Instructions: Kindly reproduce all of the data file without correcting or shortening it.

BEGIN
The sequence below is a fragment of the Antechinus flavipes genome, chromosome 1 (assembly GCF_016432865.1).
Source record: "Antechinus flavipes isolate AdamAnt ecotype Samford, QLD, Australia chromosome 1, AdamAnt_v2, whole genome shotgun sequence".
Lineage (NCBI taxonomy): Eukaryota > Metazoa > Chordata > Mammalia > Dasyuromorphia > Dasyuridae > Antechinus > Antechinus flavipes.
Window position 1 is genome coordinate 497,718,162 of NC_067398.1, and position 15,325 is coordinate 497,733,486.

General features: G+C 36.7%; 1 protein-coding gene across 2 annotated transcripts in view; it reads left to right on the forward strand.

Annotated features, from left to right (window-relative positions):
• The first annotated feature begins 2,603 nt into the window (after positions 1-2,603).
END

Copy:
The sequence below is a fragment of the Antechinus flavipes genome, chromosome 1 (assembly GCF_016432865.1).
Source record: "Antechinus flavipes isolate AdamAnt ecotype Samford, QLD, Australia chromosome 1, AdamAnt_v2, whole genome shotgun sequence".
Lineage (NCBI taxonomy): Eukaryota > Metazoa > Chordata > Mammalia > Dasyuromorphia > Dasyuridae > Antechinus > Antechinus flavipes.
Window position 1 is genome coordinate 497,718,162 of NC_067398.1, and position 15,325 is coordinate 497,733,486.

General features: G+C 36.7%; 1 protein-coding gene across 2 annotated transcripts in view; it reads left to right on the forward strand.

Annotated features, from left to right (window-relative positions):
• The first annotated feature begins 2,603 nt into the window (after positions 1-2,603).